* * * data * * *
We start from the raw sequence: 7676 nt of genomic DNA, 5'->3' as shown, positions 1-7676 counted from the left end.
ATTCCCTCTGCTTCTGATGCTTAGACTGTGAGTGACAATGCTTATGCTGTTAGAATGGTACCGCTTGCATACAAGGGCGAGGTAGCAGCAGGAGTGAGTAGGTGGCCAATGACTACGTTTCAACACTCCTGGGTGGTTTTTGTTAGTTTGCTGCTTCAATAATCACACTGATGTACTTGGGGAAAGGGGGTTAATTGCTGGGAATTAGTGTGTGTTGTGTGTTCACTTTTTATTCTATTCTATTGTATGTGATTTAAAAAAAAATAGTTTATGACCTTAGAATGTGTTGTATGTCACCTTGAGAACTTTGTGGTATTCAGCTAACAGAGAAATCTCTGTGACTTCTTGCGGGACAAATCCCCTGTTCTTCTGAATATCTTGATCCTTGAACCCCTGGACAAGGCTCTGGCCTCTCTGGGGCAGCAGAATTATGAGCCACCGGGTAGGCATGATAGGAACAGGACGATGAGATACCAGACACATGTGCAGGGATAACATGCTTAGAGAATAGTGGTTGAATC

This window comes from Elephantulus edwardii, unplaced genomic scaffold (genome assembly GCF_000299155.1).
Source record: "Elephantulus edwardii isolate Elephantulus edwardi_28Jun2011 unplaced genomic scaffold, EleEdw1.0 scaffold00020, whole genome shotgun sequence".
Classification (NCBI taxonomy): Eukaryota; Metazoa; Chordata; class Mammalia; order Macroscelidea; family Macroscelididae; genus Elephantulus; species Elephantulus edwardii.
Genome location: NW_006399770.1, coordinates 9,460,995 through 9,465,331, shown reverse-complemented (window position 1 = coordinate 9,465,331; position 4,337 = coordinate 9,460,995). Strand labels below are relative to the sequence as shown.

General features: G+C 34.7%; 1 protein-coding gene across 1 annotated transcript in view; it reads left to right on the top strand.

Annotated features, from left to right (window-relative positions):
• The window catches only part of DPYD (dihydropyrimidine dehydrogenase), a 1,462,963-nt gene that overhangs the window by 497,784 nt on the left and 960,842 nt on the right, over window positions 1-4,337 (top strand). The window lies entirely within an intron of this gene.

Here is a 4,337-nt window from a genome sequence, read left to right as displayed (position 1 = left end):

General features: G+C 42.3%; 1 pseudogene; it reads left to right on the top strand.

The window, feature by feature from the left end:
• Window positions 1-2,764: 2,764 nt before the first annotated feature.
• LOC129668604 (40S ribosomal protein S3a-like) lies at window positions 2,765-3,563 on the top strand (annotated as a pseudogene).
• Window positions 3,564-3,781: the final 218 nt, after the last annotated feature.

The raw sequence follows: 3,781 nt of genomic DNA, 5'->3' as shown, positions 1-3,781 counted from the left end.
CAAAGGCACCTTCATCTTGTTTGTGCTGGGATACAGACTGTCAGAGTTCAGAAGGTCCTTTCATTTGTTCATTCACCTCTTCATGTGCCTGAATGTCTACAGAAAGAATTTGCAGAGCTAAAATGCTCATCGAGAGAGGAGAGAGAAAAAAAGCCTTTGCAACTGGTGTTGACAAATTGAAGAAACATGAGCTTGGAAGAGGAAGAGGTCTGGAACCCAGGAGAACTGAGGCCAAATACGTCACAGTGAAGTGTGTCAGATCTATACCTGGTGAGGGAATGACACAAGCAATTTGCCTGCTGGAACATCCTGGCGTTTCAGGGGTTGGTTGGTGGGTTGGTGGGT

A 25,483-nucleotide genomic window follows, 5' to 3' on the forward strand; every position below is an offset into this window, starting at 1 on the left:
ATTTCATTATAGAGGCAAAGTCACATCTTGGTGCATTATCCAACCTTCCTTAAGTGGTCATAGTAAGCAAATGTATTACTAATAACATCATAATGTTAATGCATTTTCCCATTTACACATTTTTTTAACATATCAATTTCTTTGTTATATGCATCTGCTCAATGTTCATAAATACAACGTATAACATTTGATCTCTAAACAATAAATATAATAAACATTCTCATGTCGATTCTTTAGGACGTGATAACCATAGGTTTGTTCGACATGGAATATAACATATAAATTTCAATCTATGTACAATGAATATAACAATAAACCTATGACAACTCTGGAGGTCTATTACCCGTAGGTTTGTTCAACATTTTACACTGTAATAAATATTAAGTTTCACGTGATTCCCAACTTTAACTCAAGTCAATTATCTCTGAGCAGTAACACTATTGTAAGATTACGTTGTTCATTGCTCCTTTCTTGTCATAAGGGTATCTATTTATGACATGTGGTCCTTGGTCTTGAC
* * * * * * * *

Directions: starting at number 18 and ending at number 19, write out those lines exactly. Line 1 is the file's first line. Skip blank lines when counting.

A 25,483-nucleotide genomic window follows, 5' to 3' on the forward strand; every position below is an offset into this window, starting at 1 on the left:
ATTTCATTATAGAGGCAAAGTCACATCTTGGTGCATTATCCAACCTTCCTTAAGTGGTCATAGTAAGCAAATGTATTACTAATAACATCATAATGTTAATGCATTTTCCCATTTACACATTTTTTTAACATATCAATTTCTTTGTTATATGCATCTGCTCAATGTTCATAAATACAACGTATAACATTTGATCTCTAAACAATAAATATAATAAACATTCTCATGTCGATTCTTTAGGACGTGATAACCATAGGTTTGTTCGACATGGAATATAACATATAAATTTCAATCTATGTACAATGAATATAACAATAAACCTATGACAACTCTGGAGGTCTATTACCCGTAGGTTTGTTCAACATTTTACACTGTAATAAATATTAAGTTTCACGTGATTCCCAACTTTAACTCAAGTCAATTATCTCTGAGCAGTAACACTATTGTAAGATTACGTTGTTCATTGCTCCTTTCTTGTCATAAGGGTATCTATTTATGACATGTGGTCCTTGGTCTTGAC